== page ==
We have addressed a number of the concerns raised by Wiles [1] in our Military Operational Surgical Training (MOST) Course [4] that has now been running since 2010. This consists of an intensive 5-day programme designed for the whole of the complex trauma team, emphasising team resource management issues [5] and evolving rapidly to incorporate current research and new experience from the deployed environment. Until recently, this course focused on deployments to Afghanistan, but it has recently changed to allow preparation for contingency deployments anywhere in the world.

Activities include multidisciplinary workshops in the Royal College of Surgeons cadaver laboratory, allowing the link between anatomy and surgical techniques as part of the integrated damage-control resuscitation – damage-control surgery sequence [6], focusing on decision-making, communication and teamworking. Workshops also cover topics such as the management of difficult airway in trauma, damage-control resuscitation, near-point testing in resuscitation and anaesthesia with limited resources. There is also the opportunity to discuss ethical issues, paediatrics, critical care, acute pain, pre-hospital and in-transit care, and to practise regional anaesthesia techniques specifically for trauma.

We firmly believe that it is best to train in the teams that are going to deploy together, and fully immersive simulation scenarios allow the trauma team to rehearse together in the actual roles that they will fulfil on deployments. Post-scenario debriefs allow the opportunity for in-depth discussion of complex issues that may be encountered in the post-Afghanistan era. This allows the development of mental models and we are able to manipulate scenarios further to alter timelines for resupply and casualty evacuation, and discuss the actual implications to the medical facility of performing surgery.

In 2013 we designed a Level-3 Continuous Professional Development matrix that was published by the Royal College of Anaesthetists (RCoA) [7] and our trainees are expected to complete the Military Anaesthesia Higher Module [8] before CCT. The MOST course is mapped across competences in both of these and we are grateful to the RCoA for its support, as it is invaluable for the revalidation of military anaesthetists.

We agree that ATLS is a very basic course. Within the UK-DMS we continue to look to exercise and test the whole system and have a suite of courses that include advanced pre-hospital care on the Medical Emergency Response Team [9] (MERT) course, through BATLS and MOST to the Hospital Exercise HOSPEX [10] which allows a whole-system macro-simulation, crucial for those just about to deploy or commence a standby commitment.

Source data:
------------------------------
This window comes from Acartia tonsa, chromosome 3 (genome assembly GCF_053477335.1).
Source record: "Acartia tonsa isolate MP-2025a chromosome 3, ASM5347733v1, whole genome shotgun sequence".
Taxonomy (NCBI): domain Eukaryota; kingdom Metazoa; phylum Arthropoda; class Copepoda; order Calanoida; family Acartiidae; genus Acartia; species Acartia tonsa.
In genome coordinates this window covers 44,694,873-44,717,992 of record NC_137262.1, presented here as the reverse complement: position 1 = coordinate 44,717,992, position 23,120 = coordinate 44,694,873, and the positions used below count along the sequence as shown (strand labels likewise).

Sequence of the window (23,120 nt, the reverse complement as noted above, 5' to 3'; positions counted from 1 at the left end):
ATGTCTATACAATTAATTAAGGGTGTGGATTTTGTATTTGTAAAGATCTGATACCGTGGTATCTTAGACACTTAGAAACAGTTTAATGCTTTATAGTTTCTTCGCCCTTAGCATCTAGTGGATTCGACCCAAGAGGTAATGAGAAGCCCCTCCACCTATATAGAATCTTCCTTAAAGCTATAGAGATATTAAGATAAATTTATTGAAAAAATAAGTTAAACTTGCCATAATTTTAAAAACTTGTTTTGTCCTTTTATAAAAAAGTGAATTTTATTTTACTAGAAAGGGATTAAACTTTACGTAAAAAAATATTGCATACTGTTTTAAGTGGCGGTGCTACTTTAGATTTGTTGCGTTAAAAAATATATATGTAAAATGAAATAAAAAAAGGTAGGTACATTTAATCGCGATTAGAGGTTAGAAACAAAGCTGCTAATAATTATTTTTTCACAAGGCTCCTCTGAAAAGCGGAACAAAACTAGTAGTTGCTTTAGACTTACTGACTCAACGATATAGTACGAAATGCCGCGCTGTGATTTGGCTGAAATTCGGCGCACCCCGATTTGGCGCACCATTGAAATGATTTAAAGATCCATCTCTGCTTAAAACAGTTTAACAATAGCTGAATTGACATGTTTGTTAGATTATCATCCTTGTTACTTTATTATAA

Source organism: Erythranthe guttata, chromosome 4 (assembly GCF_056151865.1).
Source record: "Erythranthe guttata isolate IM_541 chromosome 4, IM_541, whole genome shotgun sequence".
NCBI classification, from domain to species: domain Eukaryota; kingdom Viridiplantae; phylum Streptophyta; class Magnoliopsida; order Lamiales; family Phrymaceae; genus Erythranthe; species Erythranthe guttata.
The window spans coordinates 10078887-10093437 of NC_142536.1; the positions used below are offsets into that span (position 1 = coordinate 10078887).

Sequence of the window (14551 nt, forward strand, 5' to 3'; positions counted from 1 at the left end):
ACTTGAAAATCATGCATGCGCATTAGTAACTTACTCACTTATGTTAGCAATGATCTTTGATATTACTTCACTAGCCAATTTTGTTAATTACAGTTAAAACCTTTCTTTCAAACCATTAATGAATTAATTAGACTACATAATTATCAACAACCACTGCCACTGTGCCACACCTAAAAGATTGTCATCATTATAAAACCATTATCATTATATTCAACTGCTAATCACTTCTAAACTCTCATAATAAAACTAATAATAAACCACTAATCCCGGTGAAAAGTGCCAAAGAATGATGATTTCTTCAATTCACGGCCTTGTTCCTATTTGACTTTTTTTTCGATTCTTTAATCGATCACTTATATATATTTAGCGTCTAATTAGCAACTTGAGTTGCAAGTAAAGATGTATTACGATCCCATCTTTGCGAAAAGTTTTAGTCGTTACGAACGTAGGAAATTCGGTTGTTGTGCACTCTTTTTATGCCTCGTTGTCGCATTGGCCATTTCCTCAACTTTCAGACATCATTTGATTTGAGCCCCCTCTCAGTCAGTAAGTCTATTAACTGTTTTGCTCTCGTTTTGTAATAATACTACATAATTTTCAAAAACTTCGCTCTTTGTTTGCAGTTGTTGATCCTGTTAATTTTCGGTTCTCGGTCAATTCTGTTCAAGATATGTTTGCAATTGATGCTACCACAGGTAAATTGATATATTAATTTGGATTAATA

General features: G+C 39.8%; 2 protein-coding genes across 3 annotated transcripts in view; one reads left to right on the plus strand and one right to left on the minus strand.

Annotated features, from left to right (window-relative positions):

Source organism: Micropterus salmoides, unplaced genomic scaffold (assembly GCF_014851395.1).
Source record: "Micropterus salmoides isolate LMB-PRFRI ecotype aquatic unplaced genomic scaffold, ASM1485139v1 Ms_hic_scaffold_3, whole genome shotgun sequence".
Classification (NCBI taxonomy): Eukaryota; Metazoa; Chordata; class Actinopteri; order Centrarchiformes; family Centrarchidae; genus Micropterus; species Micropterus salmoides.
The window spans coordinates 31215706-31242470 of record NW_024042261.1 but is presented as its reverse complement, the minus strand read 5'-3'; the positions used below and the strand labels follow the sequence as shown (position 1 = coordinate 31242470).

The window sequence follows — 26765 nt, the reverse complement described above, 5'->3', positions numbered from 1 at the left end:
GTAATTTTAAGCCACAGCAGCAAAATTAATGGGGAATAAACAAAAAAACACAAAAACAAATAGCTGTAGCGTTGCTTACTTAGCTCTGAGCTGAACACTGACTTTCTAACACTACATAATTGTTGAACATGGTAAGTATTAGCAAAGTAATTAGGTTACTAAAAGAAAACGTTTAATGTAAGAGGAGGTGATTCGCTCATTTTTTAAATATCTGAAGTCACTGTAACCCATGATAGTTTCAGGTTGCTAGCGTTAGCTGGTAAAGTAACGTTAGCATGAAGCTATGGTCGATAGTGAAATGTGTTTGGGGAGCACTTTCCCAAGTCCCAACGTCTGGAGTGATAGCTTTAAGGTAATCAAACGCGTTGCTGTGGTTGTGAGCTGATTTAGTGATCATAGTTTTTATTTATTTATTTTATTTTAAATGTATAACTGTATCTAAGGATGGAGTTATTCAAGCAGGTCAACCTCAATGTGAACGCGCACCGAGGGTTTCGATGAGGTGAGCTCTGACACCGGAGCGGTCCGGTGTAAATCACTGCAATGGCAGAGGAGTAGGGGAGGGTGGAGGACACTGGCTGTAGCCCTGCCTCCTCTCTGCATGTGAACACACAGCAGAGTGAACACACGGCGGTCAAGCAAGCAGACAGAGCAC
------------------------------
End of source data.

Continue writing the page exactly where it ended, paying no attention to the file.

• Wiles MD. ATLS: Archaic Trauma Life Support? Anaesthesia 2015; 70: 893906.
  • Mercer SJ, Whittle CL, Mahoney PF. Lessons from the battlefield: human factors in Defence Anaesthesia. British Journal of Anaesthesia 2010; 105: 920.
  • Hodgetts TJ, Mahoney PF, Russell MQ, Byers M. ABC to <C>ABC: Redefining the military trauma paradigm. Emergency Medicine Journal 2006; 23: 7456.
  • Mercer SJ, Whittle C, Siggers B, Frazer RS. Simulation, human factors and Defence Anaesthesia. Journal of the Royal Army Med Corps 2010; 156(S1): 3659.
  • Mercer SJ, Arul S, Pugh H, Midwinter MJ. Performance improvement through best practice team management – human factors in complex trauma. Journal of the Royal Army Medical Corps 2014; 160: 1058.
  • Midwinter MJ, Woolley T. Resuscitation and coagulation in the severely injured trauma patient. Philosophical Transactions of the Royal Society B: Biological Sciences 2010; 366: 192203.
  • Mercer SJ. Training and revalidation in Defence Anaesthesia. Bulletin of the Royal College of Anaesthetists 2013; 80: 168.
  • 8Woolley T, Birt DJ. Competencies for the military anaesthetist. Bulletin of The Royal College of Anaesthetists 2008; 52: 26616.
  • Haldane A. Advanced airway management - a Medical Emergency Response Team perspective. Journal of the Royal Army Medical Corps 2010; 156: 15961.
  • 10 Arora S, Sevdalis N. HOSPEX and concepts of simulation. Journal of the Royal Army Medical Corps 2008; 154: 2025

Paroi postérieure: Rester à l'écart

Cricothyroidotomy catheters: an investigation of mechanisms of failure and the effect of a novel intracatheter stylet

Hebbard PD et Al. Anaesthesia. 2015 Oct 28. doi: 10.1111/anae.13269


L'étude NAP4 a mis en avance l'importance de maîtriser les techniques d'oxygénation transtrachéale et la cricothyrotomie. Il n'est pas étonnant que, dans les démarches d'entrainement et de recherche en gestion des situations de CICO, apparaissent des interrogations sur la survenue des complications liées à ces techniques. Les atteintes de la paroi postérieures sont l'une d'entre elles. Elles s'observent aussi lors de l'emploi de simple cathéter et peuvent déboucher sur des complications grave notamment lors d'emploi de techniques de jet ventilation. C'est ce que rapporte le document proposé. D'après ce document il semble que l'on puisse réduire ce risque en orientant l'aiguille à 45° dès sa pénétration dans la lumière trachéale.